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As the original "Renaissance Man," Leonardo da Vinci’s works have influenced artists, scientists, architects, and great thinkers for centuries. Along with the Mona Lisa and The Last Supper, his Vitruvian Man drawing is one of the most iconic images in the history of Western art.
Drawn with pen and ink on paper, Da Vinci completed the Vitruvian Man around 1490 when he was an apprentice in Andrea del Verrocchio’s workshop, where Da Vinci learned about architectural and technological design.
In the drawing, Da Vinci depicts a nude man standing inside a circle and a square with arms and legs drawn in two positions. The drawing was an attempt to illustrate the principles of Vitruvius, a Roman architect who described the proportions of the human body in De architectura. Yet Da Vinci is not the only—or even the first—artist to attempt to illustrate Virtruvius’s proportions, though his work is the most famous. Others, such as Francesco di Giorgio Martini had attempted it as early as the 1480s.
Smithsonian Magazine reports that others had attempted the drawing earlier in the 15th century, and notes that the shapes drawn around the man have important significance. Beyond trying to measure the proportions of the human form, “ancient thinkers had long invested the circle and square with symbolic powers.” For these thinkers, circular shapes were linked to the “cosmic and the divine,” while the square represented what was “earth and secular.”
By imposing a human form inside these shapes, scholars were not just noting bodily proportions; they were also showing how humans fit in both worlds and could actually serve as a way to study the perfection of the universe. By doing so, Vitruvius and other architectural scholars believed they could carry over this perfection into the realm of architecture.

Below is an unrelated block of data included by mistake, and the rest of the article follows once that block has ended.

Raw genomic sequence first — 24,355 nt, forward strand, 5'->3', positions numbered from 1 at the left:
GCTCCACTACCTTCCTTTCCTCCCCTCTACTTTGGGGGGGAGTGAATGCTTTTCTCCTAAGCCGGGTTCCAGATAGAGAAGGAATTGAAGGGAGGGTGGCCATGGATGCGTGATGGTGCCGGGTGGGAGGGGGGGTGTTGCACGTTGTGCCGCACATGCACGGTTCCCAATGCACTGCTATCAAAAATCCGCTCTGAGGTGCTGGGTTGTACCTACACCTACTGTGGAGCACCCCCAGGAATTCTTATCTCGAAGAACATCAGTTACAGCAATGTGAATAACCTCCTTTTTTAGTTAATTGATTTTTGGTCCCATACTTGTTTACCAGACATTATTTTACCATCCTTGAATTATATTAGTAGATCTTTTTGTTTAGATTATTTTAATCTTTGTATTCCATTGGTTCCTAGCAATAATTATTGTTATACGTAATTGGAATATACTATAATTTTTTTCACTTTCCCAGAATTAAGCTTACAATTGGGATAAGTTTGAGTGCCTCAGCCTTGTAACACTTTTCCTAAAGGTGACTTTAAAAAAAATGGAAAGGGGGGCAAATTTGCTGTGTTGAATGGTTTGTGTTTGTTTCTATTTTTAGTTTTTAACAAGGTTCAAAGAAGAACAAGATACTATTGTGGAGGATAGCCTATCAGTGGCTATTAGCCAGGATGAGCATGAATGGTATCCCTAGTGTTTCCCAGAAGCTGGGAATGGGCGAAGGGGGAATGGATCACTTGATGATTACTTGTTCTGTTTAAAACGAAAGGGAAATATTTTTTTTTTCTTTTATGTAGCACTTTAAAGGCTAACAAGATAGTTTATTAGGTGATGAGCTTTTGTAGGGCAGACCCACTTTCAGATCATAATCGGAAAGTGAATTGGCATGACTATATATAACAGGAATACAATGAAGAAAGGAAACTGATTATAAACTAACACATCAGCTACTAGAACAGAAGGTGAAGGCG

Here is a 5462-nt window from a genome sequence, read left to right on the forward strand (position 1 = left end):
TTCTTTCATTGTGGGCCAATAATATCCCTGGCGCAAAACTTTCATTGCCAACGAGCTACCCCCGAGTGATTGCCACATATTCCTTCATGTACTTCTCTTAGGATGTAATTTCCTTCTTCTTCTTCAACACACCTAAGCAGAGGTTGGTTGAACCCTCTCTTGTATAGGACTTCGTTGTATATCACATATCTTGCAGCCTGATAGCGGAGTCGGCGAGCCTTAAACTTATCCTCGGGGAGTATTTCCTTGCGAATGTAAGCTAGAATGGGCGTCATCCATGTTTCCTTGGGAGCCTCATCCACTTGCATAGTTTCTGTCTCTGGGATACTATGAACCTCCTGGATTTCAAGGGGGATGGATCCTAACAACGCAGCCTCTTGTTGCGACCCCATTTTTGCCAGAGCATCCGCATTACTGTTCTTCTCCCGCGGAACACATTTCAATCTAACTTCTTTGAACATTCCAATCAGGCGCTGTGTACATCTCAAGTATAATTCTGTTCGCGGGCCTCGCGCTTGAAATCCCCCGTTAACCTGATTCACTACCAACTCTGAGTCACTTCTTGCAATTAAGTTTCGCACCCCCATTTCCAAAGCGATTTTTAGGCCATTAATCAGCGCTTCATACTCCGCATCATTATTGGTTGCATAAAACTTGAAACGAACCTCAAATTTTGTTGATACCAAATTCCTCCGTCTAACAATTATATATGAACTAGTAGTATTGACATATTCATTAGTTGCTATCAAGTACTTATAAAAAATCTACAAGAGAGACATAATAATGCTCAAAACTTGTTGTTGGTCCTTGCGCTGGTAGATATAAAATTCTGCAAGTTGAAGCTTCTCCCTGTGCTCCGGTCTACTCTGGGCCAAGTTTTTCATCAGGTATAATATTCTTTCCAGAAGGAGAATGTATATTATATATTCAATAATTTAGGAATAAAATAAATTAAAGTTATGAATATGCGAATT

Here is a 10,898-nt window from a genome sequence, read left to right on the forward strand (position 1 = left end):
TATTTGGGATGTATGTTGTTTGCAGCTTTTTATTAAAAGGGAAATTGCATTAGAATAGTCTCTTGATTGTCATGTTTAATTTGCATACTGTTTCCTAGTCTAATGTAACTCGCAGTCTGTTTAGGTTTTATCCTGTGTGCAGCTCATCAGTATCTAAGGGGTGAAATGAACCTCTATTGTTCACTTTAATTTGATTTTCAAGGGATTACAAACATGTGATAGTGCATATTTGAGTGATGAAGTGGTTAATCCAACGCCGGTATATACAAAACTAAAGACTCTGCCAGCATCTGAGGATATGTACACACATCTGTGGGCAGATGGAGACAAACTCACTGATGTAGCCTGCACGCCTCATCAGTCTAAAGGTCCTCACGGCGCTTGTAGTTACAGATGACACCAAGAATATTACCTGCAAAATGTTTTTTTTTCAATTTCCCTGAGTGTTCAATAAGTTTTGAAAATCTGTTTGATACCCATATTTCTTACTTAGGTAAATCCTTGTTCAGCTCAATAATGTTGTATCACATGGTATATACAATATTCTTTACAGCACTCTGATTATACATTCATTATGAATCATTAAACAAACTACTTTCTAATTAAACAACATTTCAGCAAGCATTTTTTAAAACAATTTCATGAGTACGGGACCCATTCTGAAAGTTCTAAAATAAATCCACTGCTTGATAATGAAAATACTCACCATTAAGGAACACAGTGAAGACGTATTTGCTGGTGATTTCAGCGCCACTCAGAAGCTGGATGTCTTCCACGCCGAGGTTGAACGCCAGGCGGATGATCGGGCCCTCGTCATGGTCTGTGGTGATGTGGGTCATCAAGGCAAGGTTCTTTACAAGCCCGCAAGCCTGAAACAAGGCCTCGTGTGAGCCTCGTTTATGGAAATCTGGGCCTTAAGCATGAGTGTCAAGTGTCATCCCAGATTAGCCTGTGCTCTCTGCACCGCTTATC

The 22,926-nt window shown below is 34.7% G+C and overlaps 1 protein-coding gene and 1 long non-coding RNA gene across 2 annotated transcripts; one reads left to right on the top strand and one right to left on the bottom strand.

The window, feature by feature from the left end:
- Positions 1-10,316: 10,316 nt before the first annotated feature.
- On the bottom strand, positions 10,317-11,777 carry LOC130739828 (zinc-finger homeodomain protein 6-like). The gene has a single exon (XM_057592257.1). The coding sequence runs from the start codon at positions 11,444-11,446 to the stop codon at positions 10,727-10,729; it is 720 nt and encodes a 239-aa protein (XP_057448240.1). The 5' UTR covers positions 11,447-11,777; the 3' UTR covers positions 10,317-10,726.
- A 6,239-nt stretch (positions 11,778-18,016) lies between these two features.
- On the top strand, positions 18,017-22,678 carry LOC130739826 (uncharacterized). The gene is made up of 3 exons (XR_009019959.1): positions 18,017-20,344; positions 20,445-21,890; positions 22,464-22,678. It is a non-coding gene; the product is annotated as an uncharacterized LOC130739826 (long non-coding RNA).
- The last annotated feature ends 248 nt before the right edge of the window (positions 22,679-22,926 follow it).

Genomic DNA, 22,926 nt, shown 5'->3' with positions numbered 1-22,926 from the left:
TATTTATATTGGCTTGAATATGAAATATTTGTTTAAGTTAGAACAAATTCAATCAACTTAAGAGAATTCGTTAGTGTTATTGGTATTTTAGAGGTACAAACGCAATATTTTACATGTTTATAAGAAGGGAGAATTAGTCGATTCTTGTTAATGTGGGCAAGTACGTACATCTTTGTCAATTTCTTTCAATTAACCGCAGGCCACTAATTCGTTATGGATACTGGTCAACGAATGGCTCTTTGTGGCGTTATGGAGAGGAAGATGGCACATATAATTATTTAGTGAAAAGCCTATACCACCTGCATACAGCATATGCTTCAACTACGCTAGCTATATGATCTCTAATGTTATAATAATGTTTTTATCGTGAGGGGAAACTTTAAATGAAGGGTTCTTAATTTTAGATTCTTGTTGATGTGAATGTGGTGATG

This principle of humans serving as a link between the earth and the divine seems to be one that Da Vinci believed, too. As quoted in the book Da Vinci’s Ghost by Toby Lester, the artist wrote in 1492, “By the ancients man was termed a lesser world, and certainly the use of this name is well bestowed, because…his body is an analog for the world.”
However, rather than copy Vitruvius’ findings himself, Da Vinci notes in the image’s accompanying backward text that his Vitruvian Man features adjusted positioning of Virtruvius’ circle and square, as well as some of the proportions and positions of the man’s limbs based on his own studies of the human form.
Recent scholarship suggests that Da Vinci might have created his Vitruvian Man in collaboration with one of his contemporaries, Giacomo Andrea de Farrara. Yet regardless of claims about the work’s history or the fact that Da Vinci’s Vitruvian Man was not the first, it is undeniable that this simple sketch has captivated viewers and scholars for centuries, so much so that the drawing has become an iconic image in Western culture. The drawing is so recognizable that it has been repurposed time and again in advertisements and illustrations, often relating to health and medicine.
Today, Da Vinci’s Vitruvian Man is housed at the Gallerie dell’Accademia in Venice, Italy, though it is rarely displayed for the public, largely because the drawing is fragile and must be constantly monitored and protected from direct light. Despite arguments from critics who opposed the move due to the drawing’s state, it was displayed at the Louvre in December 2019 in an exhibition that lasted eight weeks commemorating the 500th anniversary of Da Vinci’s death in France, giving visitors a rare look at the manuscript.
While it remains to be seen when the drawing might be viewable by the public again, its scarcity of access only adds to its allure, as it remains an important work marking the history of art and science.